Arise from thy slumber and man the barricades, Missouri voters — the evil Republicans have yet again declared war against minority, elderly, disabled and otherwise straitened citizens in order to deny or endanger their right to vote.
"Why does the GOP wage this insidious conflict?" you ask. "It is to disenfranchise the disadvantaged among us who tend to vote for Democrats," they answer.
Editorial commentary from local media as well as The Kansas City Star and the St. Louis Post-Dispatch has determined that voter fraud is all but non-existent and alleges that the photo ID requirement is, in fact, aimed at depressing the turnout of the disadvantaged. The U.S. Department of Justice has blocked South Carolina's voter ID statute by invoking the Voting Rights Act.
Additionally, in the Feb. 17 edition of the Missourian, Aline Kultgen and Linda Kaiser, co-chairs of the Civil Liberties Committee for the League of Women Voters for Columbia and Boone County, penned a letter to our editor echoing virtually identical complaints and conclusions.
Admittedly, there is also room for disagreement and serious discussion as to photo ID necessity when balanced against cost to state taxpayers to institute the statute. And, while there is little threat of voter fraud in the majority of Missouri's counties, a categorical denial of its existence endorses blindly the honesty, integrity and character of all who engage in electioneering and elections.
Huge sums of money are raised and spent by candidates, political parties, political action committees, unions and special interest groups. The most fertile arenas for fraud and political chicanery are, as always, the St.Louis and Kansas City metropolitan arenas.
The most disturbing issue is the utter claptrap insinuating that the photo voter ID requirement is a sinister right-wing Republican ploy to suppress the disadvantaged voters' ballots for Democratic Party nominees. Are we to assume that Democrats hold a monopoly here — that there are no elderly, disabled, poor or minority Republicans?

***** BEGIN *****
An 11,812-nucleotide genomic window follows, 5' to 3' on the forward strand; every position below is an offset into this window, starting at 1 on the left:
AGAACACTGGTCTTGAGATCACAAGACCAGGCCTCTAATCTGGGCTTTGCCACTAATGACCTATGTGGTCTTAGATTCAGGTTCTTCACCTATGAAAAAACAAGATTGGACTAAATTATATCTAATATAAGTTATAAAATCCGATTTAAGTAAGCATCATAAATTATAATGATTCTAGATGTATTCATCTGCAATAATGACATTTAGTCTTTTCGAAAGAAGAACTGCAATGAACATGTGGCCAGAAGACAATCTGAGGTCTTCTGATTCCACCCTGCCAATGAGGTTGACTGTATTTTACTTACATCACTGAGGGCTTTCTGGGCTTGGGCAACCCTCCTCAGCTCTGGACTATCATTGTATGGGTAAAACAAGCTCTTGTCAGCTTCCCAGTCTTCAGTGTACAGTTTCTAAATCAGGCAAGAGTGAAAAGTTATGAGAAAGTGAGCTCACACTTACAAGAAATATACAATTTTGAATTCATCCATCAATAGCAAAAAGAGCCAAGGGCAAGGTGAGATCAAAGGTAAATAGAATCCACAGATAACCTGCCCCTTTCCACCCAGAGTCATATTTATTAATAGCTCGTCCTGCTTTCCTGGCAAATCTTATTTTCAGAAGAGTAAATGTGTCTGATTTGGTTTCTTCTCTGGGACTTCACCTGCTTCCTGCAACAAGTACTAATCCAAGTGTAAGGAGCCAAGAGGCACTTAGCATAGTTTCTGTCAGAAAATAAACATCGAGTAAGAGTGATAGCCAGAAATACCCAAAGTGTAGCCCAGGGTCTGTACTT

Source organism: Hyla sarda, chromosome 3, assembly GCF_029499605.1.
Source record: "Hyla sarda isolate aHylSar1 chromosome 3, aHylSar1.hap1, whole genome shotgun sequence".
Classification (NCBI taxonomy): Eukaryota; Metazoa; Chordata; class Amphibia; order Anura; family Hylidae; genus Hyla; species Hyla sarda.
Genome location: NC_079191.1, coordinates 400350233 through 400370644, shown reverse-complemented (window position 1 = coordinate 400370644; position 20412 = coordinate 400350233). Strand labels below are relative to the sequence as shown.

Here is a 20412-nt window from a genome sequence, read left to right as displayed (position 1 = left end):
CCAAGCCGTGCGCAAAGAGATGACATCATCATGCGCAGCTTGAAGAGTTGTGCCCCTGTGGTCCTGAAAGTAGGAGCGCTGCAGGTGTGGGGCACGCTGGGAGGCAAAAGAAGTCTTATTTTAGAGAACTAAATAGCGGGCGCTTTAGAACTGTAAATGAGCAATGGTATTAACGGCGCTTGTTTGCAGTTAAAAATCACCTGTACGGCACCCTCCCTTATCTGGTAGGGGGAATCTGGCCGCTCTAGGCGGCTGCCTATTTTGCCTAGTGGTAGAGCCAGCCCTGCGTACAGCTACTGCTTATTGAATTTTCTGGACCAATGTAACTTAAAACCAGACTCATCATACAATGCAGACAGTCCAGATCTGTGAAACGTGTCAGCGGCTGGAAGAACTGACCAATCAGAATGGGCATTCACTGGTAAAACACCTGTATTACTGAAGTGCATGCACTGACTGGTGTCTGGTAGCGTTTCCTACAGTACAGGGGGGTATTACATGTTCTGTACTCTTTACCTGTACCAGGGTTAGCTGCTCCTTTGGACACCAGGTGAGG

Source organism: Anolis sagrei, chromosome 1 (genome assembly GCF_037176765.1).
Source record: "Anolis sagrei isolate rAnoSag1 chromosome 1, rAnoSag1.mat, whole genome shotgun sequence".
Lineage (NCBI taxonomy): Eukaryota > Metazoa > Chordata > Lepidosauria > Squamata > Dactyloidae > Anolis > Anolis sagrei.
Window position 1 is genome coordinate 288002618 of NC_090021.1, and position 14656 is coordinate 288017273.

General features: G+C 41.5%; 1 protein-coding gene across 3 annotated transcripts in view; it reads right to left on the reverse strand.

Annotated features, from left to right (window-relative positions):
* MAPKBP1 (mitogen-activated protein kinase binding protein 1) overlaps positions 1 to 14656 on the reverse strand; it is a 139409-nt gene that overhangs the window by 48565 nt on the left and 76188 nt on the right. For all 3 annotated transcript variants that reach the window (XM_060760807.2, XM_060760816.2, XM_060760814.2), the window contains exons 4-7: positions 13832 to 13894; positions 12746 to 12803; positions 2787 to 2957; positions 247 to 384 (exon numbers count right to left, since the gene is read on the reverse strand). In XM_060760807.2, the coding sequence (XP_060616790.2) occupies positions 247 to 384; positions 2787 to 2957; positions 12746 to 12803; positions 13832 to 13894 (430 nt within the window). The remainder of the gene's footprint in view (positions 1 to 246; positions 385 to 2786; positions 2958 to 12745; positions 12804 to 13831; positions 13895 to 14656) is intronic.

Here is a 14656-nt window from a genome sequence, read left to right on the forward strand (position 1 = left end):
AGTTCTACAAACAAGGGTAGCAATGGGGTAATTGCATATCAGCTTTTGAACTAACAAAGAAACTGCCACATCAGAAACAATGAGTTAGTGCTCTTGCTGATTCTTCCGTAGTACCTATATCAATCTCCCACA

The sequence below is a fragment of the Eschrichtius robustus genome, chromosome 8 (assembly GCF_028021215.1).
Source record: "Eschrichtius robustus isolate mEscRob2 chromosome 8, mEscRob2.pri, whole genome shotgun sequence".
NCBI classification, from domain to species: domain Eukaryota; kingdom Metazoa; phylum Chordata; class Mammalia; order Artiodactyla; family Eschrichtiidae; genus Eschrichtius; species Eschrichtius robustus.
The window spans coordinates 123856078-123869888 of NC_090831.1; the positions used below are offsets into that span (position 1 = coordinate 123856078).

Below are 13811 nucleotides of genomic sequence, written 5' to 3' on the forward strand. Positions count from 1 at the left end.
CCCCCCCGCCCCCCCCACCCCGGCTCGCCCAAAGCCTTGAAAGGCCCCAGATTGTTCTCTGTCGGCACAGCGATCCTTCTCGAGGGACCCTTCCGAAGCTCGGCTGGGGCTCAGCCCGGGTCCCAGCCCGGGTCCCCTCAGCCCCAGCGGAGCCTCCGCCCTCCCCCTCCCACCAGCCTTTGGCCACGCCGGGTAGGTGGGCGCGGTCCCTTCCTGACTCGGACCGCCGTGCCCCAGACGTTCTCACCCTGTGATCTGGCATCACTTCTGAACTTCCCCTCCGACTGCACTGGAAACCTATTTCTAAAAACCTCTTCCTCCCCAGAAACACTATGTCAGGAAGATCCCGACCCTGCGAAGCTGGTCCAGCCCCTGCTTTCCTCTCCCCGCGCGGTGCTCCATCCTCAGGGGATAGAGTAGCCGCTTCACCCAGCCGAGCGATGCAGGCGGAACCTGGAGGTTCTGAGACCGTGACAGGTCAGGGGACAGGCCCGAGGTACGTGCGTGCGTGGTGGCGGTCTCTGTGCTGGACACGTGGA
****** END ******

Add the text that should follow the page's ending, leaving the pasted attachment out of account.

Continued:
The oft-repeated notion that the disadvantaged would find it difficult to impossible to obtain a photo ID is absurd. Admittedly, not all Missouri residents possess a driver's license. However, those who infer that many cannot afford or otherwise acquire documentation — birth certificate — for a state ID card have not done their homework.
Had they done so, they would have learned that one may not apply for and receive Social Security, food stamps, Medicare/Medicaid or government welfare payments without proper identification — a driver's license, military or state ID card or birth certificate. The disadvantaged seem to find a way to receive these earned or welfare benefits.
Moreover, Missouri Voter ID Amendment 2012 stipulates as did 2011's bill, that the secretary of state will provide notice of the ID requirements and, that the state provide at least one form of ID and at least one document to acquire that identification for those who do not possess one. In each instance, the identification and documentation are to be provided at NO COST to the voter, thus dispelling the myth that the poor or disadvantaged will be unable to cast a ballot.
Consequently, the allegation that there are insurmountable barriers to acquiring the credentials for those who actually intend to vote is highly exaggerated if not laughable. It appears shameful and condescending for Democrats to infer that their poor, disabled, minority and elderly voters, unlike their Republican counterparts, lack the initiative or spirit to exercise their right to vote. I have more faith in their self-reliance than their party leadership seems to offer.
The United States Supreme Court, in upholding Indiana and Georgia voting laws, extended the number of states requiring a photo ID to cast a ballot to 15. Accordingly, there is no federal barrier denying the individual states from enacting such statutes.
A requirement to produce a photo ID to vote will not eliminate voter fraud. But, as is the case with locks and fences, it will serve to keep honest people honest.
J. Karl Miller retired as a colonel in the Marine Corps. He is a Columbia resident and can be reached via email at JKarlUSMC@aol.com.